History Channel helps pastor spread message
Are you reading the Bible? How about watching it?
Millions have tuned into History Channel’s “The Bible”since the weekly show aired March 3, with the five-part miniseries enjoying consistently strong ratings. One Monroe church isn’t just watching “The Bible,” but is tuning in as the Rev. Tim Madaris bases sermons off of the show. Madaris, pastor of Union Baptist, preaches on the stories the miniseries will cover the morning before each episode airs.
Union Baptist member Bill Pigg said the stories are fresh in his mind when he sees them brought to life onscreen.
“You’ve heard these stories all your life, but seeing it is different,” he said. Covering a part of Scripture hours before watching it makes it easier to spot inconsistencies or to bring emotion to something he read. As a stepfather, it was “moving” to see the torment on Abraham’s face as he prepared to sacrifice his son, Isaac, in one of the episodes.
Church member Phil Edwards noticed the fear on Daniel’s face in the lion’s den, and he got a better picture of God’s punishment and forgiveness after King David’s adultery with Bathsheba.
News outlets are speculating about the show’s success, some saying it’s because “The Bible” isn’t preachy; it just tells a story. Some say viewers need a break from more shallow shows and this is a message with meat on it. Others point to the action – wars, romance and miracles. And some say it’s because the show speaks to viewers with messages of love, heartache, guilt and mercy.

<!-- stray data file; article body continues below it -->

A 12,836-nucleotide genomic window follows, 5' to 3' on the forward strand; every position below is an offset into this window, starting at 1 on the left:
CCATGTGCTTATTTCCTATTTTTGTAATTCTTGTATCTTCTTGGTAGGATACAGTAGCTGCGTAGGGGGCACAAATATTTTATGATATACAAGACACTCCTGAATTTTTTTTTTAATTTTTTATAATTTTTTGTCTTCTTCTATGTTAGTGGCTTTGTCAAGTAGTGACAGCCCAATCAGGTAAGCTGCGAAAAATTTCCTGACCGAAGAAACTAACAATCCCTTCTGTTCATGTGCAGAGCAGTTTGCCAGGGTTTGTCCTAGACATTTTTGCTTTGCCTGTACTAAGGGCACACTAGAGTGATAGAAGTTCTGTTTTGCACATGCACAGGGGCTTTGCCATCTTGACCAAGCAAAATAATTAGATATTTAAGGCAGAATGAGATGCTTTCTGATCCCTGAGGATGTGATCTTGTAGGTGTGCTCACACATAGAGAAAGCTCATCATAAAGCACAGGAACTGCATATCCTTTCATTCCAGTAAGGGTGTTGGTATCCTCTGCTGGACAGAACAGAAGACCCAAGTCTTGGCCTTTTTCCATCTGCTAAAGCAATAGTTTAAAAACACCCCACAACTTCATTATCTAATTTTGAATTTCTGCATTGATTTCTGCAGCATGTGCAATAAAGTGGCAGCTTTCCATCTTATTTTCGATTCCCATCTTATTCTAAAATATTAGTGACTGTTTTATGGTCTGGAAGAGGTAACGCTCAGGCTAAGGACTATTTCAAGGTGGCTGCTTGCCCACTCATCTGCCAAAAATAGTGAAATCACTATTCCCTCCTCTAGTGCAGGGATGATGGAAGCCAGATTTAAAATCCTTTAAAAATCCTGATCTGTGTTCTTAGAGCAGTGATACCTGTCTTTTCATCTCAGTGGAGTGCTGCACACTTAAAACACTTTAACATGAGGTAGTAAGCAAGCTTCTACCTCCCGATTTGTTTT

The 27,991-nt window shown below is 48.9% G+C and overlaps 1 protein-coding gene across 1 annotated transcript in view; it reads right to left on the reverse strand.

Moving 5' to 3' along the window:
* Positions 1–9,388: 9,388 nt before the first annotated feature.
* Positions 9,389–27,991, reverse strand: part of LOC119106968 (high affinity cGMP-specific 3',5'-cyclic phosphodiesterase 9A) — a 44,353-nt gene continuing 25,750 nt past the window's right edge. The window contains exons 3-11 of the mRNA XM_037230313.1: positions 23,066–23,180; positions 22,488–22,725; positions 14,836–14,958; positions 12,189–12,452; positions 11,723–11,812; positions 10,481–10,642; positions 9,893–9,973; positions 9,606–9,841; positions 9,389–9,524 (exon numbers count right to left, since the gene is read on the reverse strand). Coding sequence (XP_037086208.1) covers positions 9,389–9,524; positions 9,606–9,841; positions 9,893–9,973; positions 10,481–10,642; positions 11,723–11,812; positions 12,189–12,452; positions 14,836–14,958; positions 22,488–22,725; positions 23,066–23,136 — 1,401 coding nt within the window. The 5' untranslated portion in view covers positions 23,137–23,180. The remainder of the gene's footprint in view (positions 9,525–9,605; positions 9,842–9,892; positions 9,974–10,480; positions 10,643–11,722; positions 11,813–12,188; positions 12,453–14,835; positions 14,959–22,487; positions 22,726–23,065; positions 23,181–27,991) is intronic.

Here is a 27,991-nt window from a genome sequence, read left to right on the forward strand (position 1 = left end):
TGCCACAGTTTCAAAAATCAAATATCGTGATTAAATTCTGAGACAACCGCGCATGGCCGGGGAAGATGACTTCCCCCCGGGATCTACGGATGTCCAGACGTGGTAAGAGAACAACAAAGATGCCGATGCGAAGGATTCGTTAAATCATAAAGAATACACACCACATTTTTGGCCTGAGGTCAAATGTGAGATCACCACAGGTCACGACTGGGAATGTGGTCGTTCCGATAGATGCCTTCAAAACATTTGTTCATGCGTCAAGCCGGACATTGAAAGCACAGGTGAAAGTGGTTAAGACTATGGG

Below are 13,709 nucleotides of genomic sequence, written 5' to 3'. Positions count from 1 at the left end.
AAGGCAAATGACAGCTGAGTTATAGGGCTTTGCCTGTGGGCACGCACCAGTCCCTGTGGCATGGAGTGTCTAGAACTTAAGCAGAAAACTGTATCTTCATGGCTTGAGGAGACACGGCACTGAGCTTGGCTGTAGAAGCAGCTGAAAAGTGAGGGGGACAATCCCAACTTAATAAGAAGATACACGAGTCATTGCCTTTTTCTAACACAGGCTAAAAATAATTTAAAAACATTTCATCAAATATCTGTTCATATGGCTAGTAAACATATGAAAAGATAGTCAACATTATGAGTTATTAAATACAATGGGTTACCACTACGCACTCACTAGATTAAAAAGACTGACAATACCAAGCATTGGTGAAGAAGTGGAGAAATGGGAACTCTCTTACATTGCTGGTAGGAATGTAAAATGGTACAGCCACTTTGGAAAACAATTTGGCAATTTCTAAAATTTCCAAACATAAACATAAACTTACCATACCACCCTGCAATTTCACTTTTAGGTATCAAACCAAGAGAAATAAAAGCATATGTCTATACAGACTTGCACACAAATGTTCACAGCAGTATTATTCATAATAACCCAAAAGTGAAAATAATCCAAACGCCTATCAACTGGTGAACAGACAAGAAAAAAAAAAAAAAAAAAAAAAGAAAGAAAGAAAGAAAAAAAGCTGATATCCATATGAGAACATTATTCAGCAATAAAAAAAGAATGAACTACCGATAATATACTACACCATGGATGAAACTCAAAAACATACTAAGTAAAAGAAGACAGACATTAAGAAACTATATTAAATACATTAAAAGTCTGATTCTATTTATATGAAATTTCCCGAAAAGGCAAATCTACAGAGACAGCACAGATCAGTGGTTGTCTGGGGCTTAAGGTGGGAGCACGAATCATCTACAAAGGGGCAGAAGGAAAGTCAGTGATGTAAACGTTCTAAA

Several celebrities – including singers Shakira and Nick Lachey, rapper/producer P. Diddy, “Glee” star Jane Lynch and Duchess of York Sarah Ferguson – have voiced their support of the show on Twitter.
Yet the miniseries isn’t without its critics. Some say it’s too dark and violent, or that the actors and actresses are too attractive. Possibly the biggest controversy has been whether Satan’s character is supposed to resemble President Barack Obama. Producers Mark Burnett and Roma Downey flatly dismissed the latter, saying they respect the president.
Others criticize the miniseries for some inaccuracies in relation to Scripture.
“The fact that it’s not going exactly by the Bible isn’t the important part,” Pigg said. “The important part is that [viewers] get the message.” That message is Jesus Christ, he said, and the story of redemption.
The show uses “poetic license to present a story that overall is close to accurate,” Madaris said, and doesn’t change the central theme. He noticed on Facebook that some people are surprised that events portrayed actually happened, he said, like the parting of the Red Sea. The miniseries has started conversations among Christians and non-Christians.
Edwards hopes the show will prompt people to read the Bible for themselves – something Christians often fail to do. Why?
“Laziness,” Edwards said.
Madaris said people don’t see a need for God unless they are suffering, and other things tend to occupy their time. He’s encouraging his own church to read through the Bible in a year.
“I don’t think anything can replace the personal time of studying the Bible,” Madaris said, not even the miniseries. Scripture speaks to people differently based on their situations, he said, and it’s the best source of wisdom.
Madaris remembers when people used to discuss religion more openly, and he has enjoyed conversations sparked by “The Bible”. He hopes the dialogue and curiosity about Christ doesn’t stop with the last episode on Easter. As a pastor, he said churches shouldn’t function just to “meet, greet and eat” but to live out their faith, making a difference in people’s lives.
Send your religion feature ideas to Tiffany Jothen at firstname.lastname@example.org.